Avian Influenza Detected In Person Exposed To Dairy Cattle - Cowsmo

Avian Influenza Detected In Person Exposed To Dairy Cattle

A human case of avian influenza has been confirmed in a person who had contact with dairy cows presumed to be infected with the virus, Texas and the U.S. Centers for Disease Control and Prevention (CDC) said today.

It is the second case of the H5N1 strain of avian influenza identified in a person in the United States. The CDC said this infection does not change the H5N1 bird flu human health risk assessment for the U.S. general public, which it considers to be low.

The health agency said people who are exposed to infected birds or animals or to environments contaminated by them are at greater risk of infection. The patient’s only symptom was eye inflammation, according to the state’s health department.

The CDC is working closely with state and federal agencies, including the United States Department of Agriculture, the Food and Drug Administration (FDA), and local health authorities to investigate and closely monitor this situation.

Cases of avian influenza in dairy cattle have been confirmed in Michigan and Idaho, along with initial cases in Kansas, Texas and New Mexico.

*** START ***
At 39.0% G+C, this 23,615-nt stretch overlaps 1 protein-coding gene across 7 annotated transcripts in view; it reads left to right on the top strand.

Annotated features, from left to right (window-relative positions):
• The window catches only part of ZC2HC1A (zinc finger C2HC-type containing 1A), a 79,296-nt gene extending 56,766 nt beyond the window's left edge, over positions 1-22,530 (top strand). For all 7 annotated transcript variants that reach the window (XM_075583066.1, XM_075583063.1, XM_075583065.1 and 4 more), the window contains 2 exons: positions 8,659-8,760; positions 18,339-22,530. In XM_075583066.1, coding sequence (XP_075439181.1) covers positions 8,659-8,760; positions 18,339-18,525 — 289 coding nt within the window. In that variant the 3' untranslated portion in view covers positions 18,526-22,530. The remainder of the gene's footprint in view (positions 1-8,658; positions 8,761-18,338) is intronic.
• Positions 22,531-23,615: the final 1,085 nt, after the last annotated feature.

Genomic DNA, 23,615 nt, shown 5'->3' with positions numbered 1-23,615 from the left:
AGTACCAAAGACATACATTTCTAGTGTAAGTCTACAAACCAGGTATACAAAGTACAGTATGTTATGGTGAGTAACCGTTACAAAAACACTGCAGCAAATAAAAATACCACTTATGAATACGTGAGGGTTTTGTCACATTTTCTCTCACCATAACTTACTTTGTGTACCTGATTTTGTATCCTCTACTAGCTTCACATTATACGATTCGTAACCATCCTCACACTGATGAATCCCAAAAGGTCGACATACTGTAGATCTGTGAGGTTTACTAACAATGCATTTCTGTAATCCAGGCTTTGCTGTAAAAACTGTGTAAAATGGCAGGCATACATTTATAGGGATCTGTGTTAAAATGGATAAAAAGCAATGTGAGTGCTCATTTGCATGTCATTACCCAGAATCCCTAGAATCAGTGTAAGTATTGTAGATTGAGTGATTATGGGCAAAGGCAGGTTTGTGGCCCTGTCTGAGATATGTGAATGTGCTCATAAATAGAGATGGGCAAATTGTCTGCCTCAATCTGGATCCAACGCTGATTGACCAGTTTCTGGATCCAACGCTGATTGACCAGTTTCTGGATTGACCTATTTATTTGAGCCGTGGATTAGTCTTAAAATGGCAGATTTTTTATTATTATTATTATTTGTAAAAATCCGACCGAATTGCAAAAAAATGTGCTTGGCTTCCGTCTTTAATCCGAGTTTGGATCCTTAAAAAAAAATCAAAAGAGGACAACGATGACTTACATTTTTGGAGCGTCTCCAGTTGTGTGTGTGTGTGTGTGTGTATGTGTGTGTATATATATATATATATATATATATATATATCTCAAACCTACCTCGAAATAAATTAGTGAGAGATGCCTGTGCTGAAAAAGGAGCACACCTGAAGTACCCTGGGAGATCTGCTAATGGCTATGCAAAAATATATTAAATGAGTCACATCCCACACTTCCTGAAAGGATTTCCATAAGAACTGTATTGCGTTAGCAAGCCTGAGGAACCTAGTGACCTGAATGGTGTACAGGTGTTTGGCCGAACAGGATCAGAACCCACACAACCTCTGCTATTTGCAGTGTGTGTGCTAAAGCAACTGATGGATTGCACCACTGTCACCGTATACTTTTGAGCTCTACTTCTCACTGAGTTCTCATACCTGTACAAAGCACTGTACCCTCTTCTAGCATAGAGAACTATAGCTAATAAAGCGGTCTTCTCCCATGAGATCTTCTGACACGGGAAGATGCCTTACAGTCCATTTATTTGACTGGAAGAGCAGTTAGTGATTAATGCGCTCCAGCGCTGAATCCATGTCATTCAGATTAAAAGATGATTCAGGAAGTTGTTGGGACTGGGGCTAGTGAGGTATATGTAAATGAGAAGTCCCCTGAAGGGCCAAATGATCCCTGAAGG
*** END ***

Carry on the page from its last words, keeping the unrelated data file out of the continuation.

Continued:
Alberta Milk offered new advice on managing avian influenza to Canadian dairy farmers in an April 1 news release. They include:

• Closely follow heightened biosecurity practices including increased herd monitoring for signs of illness
• Limit animal movements from U.S. or Canadian sources
• Restrict animal movement to those necessary
• Isolate sick cattle from the herd promptly
• Isolate and monitor for symptoms for 21 days any Canadian animals brought from another farm or from a place where they could have been in contact with other animals, especially if there is a risk they were in contact with animals from hot spots
• Milk sick cows separately and sanitize milking equipment before using on healthy cows
• Ensure only clean clothes are worn around healthy bovines
• Restrict human movement on your farm from anyone who has been on U.S. farms. If absolutely necessary, use extra caution before these people come on your farm
• Heat-treat milk that is given to calves or any animals on farm

To limit the risk of human infection, people should:

• Wear gloves when handling a sick animal
• Avoid touching your eyes, nose, and mouth until washing hands
• Remove clothing worn around sick animals to be washed and shower at the end of the day
• Train staff and family on measures to take
• Wear different clothes and footwear if you must go to another farm

HPAI is primarily spread by birds to animals, Alberta Milk said, so precautions should be taken against spreading dust, dander or bird droppings. It is also easily killed by many disinfectants, so cleaning equipment and clothing can help protect cattle.

Alberta milk said it will update guidance and resources as new information becomes available.

—Reporting for Reuters from Tom Polansek and Christy Santhosh. With files from Jeff Melchior.


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